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Prince Harry and wife Meghan cut ties with four British tabloids

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Prince Harry and his wife, Meghan, have cut ties with some of Britain’s biggest tabloids and said they will adopt a policy of “zero engagement” with them, British media reported on Monday.

The Duke and Duchess of Sussex, who gave up their jobs as working royals at the end of last month, sent a letter to The Sun, Daily Mail, Daily Express and Daily Mirror on Sunday evening detailing their new policy, British media, including the Guardian, Financial Times and ITV News, reported.

“This policy is not about avoiding criticism. It’s not about shutting down public conversation or censoring accurate reporting,” the couple’s representatives were quoted by the media as saying.

“Media have every right to report on and indeed have an opinion on the Duke and Duchess of Sussex, good or bad. But it can’t be based on a lie.”

The couple said they would no longer “offer themselves up as currency for an economy of clickbait and distortion,” according to the reports.

In its report, the Financial Times said under the new policy, the tabloids would be barred from receiving updates and photographs from the couple, and may also be blocked from attending their media events. (Reporting by Shubham Kalia in Bengaluru; Editing by Christopher Cushing)

Source: – National Post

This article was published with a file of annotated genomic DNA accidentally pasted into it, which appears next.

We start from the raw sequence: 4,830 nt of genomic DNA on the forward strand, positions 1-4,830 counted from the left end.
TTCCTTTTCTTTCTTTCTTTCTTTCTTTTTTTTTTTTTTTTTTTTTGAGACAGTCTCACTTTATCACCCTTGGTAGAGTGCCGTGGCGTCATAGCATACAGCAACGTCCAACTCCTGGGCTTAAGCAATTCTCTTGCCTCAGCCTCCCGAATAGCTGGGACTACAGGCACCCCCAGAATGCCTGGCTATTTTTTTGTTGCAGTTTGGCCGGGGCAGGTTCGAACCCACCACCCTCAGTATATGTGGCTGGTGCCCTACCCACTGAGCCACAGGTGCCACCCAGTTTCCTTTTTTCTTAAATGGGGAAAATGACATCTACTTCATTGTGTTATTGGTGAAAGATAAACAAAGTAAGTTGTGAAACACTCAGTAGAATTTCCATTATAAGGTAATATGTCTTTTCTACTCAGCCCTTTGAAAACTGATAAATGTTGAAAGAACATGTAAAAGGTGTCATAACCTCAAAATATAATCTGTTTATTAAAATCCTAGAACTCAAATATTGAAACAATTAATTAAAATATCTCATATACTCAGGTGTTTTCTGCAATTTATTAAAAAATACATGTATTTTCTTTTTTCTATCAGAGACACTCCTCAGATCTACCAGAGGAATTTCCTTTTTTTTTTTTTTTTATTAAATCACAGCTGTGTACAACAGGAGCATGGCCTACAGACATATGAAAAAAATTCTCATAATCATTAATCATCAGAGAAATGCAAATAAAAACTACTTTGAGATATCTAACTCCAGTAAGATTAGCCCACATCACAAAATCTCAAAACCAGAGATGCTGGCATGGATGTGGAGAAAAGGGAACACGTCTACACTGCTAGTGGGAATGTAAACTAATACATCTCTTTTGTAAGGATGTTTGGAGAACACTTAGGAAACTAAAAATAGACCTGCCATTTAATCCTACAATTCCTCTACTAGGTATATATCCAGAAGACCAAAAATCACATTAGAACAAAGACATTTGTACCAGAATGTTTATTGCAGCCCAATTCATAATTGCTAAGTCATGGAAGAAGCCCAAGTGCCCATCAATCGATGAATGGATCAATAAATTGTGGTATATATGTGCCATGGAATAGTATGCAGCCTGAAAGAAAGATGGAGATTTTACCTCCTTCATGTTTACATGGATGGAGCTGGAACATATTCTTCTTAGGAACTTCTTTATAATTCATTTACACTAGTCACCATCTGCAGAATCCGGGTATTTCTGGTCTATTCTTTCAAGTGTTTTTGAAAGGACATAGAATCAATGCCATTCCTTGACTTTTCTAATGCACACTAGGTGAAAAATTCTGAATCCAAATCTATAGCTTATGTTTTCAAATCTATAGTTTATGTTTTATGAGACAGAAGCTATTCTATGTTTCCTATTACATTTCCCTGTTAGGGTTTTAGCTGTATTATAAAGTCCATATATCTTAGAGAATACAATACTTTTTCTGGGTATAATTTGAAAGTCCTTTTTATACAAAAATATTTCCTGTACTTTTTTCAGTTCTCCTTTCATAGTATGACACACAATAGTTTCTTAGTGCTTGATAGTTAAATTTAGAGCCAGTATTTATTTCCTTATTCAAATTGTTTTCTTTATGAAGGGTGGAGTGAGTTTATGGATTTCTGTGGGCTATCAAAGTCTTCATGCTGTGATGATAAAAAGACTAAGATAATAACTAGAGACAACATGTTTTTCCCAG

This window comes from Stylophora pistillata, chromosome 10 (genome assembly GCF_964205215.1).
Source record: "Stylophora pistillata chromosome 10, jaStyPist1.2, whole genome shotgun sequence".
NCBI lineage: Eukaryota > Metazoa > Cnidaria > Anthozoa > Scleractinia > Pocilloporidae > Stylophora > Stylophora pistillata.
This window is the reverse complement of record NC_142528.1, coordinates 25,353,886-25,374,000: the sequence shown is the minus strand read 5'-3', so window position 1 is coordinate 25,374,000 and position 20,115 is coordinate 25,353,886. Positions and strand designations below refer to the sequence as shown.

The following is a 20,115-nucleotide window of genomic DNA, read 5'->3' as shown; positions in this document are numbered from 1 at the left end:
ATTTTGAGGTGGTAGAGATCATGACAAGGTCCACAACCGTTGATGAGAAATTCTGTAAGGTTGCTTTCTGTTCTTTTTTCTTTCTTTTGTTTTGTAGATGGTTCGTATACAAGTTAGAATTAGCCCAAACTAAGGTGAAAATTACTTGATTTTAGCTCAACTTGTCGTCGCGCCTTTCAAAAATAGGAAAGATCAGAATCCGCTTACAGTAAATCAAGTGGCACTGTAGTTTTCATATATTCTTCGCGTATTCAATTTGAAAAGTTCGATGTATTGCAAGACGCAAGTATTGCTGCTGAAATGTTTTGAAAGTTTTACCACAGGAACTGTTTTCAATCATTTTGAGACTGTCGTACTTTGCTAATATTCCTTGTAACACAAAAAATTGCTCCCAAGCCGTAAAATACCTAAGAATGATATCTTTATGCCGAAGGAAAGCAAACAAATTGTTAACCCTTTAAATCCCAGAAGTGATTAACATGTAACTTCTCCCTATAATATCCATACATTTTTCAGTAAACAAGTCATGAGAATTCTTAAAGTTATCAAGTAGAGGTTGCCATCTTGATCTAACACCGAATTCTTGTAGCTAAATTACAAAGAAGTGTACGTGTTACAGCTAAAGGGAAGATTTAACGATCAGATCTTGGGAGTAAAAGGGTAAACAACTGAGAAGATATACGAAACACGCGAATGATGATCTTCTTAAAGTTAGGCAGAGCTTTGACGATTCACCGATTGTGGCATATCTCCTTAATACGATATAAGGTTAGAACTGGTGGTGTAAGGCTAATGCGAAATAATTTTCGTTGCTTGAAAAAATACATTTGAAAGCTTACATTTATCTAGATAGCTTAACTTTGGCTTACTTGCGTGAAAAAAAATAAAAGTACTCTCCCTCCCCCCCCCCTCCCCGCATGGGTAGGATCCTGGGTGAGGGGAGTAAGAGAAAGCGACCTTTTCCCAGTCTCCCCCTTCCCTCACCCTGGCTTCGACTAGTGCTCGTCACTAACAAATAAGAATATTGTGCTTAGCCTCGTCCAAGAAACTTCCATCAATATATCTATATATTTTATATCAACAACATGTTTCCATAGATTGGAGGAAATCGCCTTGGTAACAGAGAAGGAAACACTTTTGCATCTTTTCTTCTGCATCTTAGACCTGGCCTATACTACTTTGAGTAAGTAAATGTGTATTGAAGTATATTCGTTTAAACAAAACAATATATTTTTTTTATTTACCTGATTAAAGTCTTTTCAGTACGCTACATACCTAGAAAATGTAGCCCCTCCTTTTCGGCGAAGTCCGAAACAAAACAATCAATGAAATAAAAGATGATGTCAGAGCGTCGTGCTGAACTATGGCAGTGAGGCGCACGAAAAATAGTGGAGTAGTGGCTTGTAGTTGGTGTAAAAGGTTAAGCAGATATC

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Iqaluit woman's daily social media videos offer Inuit-specific 'reasons to stay alive' – CBC.ca

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A young woman from Iqaluit is using social media to advocate for more mental health resources in her community by spreading messages of hope.

Annie Buscemi, 23, an apprentice electrician who has been off work since getting injured in September, started an Instagram and a TikTok account in early October to cope with not being able to work.

Every day on her accounts — ullaakkut (which means good morning in Inuktitut) on Instagram and annieneevee on TikTok — Buscemi posts a video in which she gives one Inuit-specific reason to stay alive.

“I wanted to find a way to keep my mental health healthy and keep my days positive. And when I started this thing, I found a really big difference in my own daily life as well,” she said.